In 2013, the Health Department introduced the use of video conferencing via smartphones to monitor treatment of TB patients, allowing a more efficient and less intrusive process for observing patients ingest their medication. The Health Department is also offering a new, once-weekly, abbreviated regimen for TB infection, which patients can complete in 12 weeks instead of the previous nine months daily regimen.
This year, the Health Department will begin to routinely offer a blood test for TB infection in the homes of individuals exposed to TB, making it more convenient for the patient and efficient for the staff.
Tuberculosis, or TB, is a serious disease caused by the bacterium Mycobacterium tuberculosis, which can be present as either infection or active disease. TB infection means that TB bacteria are living in the body but not causing any symptoms.
People with TB infection are not sick, do not have symptoms, and cannot spread the disease. TB disease is spread from person to person through the air, and usually affects the lungs.
When a person who is sick with TB coughs, sneezes, or speaks, they put TB germs in the air. Other people may breathe in the TB germs, and some may become sick. People usually get TB germs in their bodies only when they spend a long time around someone who is sick with TB-for example, if they live or work with someone with TB every day.
Brief contact with people who are sick with TB (such as on trains or buses) is unlikely to give a person TB. TB is not spread by shaking hands, sharing food or having sex.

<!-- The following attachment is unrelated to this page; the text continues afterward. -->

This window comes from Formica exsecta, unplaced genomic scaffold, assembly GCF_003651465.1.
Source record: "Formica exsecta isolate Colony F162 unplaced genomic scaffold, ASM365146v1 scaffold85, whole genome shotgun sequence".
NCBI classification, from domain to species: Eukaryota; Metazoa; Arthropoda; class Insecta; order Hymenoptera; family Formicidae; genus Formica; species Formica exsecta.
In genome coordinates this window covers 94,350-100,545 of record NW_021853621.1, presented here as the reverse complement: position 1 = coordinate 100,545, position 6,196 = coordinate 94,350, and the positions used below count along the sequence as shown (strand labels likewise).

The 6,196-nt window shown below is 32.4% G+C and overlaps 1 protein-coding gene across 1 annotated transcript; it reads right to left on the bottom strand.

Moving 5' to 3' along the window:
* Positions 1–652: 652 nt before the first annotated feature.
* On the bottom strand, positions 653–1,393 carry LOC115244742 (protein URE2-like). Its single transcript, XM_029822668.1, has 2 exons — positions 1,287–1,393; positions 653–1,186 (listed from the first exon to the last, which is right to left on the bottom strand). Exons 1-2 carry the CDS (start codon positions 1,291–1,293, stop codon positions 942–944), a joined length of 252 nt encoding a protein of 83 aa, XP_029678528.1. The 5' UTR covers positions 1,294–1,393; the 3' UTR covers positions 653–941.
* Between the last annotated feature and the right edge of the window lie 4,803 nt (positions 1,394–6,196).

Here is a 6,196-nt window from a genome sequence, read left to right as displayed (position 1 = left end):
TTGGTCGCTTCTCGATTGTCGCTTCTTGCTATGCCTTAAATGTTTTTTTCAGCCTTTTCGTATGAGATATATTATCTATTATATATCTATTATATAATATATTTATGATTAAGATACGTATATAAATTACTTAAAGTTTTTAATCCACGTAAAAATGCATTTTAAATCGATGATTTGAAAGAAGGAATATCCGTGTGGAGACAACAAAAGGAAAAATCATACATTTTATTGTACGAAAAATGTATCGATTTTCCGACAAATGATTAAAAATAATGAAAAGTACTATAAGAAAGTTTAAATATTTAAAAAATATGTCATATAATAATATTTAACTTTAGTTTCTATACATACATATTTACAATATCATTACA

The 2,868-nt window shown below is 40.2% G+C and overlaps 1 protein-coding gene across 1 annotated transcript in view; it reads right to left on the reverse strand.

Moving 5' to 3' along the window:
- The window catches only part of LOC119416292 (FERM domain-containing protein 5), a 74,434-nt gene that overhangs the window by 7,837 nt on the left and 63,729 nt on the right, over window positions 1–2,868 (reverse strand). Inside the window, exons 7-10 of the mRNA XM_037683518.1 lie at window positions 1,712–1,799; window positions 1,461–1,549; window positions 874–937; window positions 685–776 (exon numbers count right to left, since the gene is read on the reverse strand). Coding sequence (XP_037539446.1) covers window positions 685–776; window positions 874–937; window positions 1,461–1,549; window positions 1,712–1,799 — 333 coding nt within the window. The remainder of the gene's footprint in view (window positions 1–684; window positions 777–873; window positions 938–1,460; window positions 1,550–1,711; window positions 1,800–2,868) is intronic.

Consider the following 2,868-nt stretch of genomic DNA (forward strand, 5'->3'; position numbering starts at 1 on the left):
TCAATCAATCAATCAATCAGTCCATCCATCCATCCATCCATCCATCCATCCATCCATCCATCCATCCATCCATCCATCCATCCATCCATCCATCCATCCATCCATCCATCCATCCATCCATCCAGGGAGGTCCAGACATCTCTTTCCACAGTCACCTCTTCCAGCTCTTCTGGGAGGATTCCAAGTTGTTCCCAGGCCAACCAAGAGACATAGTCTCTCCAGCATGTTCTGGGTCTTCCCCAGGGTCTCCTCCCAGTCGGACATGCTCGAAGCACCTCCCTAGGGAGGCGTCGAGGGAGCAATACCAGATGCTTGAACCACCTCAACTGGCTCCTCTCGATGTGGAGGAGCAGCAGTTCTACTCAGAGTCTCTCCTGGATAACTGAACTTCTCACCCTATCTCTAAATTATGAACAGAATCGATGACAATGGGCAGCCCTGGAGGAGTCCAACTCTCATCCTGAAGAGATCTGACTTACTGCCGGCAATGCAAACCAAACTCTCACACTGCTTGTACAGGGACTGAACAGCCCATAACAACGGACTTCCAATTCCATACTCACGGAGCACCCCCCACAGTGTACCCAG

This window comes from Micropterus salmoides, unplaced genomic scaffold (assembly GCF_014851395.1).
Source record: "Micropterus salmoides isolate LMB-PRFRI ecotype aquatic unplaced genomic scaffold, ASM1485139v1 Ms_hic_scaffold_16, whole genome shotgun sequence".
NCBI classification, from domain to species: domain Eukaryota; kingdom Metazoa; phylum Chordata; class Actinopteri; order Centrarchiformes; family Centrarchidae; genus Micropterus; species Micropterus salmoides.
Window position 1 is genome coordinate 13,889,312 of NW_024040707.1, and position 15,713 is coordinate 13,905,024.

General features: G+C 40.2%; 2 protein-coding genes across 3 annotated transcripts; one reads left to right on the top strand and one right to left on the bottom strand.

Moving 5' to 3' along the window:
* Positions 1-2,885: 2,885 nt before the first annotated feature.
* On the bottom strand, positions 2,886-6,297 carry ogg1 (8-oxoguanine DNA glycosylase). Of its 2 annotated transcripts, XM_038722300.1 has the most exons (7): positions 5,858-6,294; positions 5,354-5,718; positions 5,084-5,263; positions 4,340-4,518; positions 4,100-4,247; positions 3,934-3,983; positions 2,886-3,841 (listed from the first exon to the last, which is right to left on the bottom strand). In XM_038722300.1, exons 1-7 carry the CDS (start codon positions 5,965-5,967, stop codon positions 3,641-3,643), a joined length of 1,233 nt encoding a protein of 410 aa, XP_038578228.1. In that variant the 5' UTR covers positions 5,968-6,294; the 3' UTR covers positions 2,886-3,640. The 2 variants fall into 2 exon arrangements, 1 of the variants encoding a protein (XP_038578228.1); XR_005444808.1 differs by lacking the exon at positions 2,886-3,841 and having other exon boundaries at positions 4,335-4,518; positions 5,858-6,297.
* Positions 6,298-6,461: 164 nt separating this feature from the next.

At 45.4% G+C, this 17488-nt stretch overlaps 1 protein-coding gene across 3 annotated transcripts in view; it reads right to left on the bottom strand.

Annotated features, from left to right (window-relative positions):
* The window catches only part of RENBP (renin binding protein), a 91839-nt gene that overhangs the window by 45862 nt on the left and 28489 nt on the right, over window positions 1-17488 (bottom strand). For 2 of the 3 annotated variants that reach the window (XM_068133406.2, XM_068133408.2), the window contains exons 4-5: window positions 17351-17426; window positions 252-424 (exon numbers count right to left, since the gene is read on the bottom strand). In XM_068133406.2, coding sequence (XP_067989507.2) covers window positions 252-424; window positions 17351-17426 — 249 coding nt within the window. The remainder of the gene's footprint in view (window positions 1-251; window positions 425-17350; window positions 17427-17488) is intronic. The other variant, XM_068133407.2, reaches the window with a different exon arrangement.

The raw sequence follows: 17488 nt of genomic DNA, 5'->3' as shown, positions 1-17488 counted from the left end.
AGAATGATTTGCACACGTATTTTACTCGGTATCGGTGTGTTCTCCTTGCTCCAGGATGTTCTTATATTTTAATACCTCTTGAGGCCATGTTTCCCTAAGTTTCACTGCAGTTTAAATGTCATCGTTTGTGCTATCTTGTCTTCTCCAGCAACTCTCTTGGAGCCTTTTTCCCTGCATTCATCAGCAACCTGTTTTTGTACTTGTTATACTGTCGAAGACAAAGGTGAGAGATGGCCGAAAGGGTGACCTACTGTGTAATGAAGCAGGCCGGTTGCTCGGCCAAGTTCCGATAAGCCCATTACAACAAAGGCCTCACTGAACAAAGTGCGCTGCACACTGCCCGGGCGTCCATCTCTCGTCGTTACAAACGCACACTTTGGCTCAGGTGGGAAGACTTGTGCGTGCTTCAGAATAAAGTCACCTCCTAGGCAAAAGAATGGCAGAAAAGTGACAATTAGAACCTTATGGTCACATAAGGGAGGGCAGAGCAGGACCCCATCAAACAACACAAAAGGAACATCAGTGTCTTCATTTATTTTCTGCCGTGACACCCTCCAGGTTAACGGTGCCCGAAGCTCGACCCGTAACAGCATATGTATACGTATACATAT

Most people do not know they have TB until they become sick. That is why it is a good idea for people at high risk for TB to get tested. With proper care and treatment, TB can be prevented and cured.
Some people are at higher risk for getting TB. These people should be assessed for TB:
– those who have spent a long time around people with active TB;
– family members, friends and coworkers of people with active TB;
– people who have recently arrived in the U.S. from countries with high rates of TB;
– people who have worked or stayed in hospitals, jails/prisons, homeless shelters or nursing homes;
– people with certain medical conditions;
– people with weak immune systems, especially those with HIV infection, or very young children;
– people with diabetes, chronic kidney failure, some cancers or other medical conditions;
– people who are injection drug users;
– people who have received an organ transplant;
– people who take certain medicines that suppress the immune system, such as chemotherapy for cancer, steroids, or TNF-alpha blockers for osteoarthritis; and
– people who have a chest X-ray with evidence of old TB disease.
The Health Department offers free, confidential TB testing for those at risk and state-of-the-art TB treatment. Treatment is available across the city and is open to all, regardless of immigration status or ability to pay.
To view the 2013 Annual Summary report, visit https://www.nyc.gov/html/doh/downl oads/pdf/tb/tb2013.pdf.
For more information, call 311 or search TB at www.nyc.gov.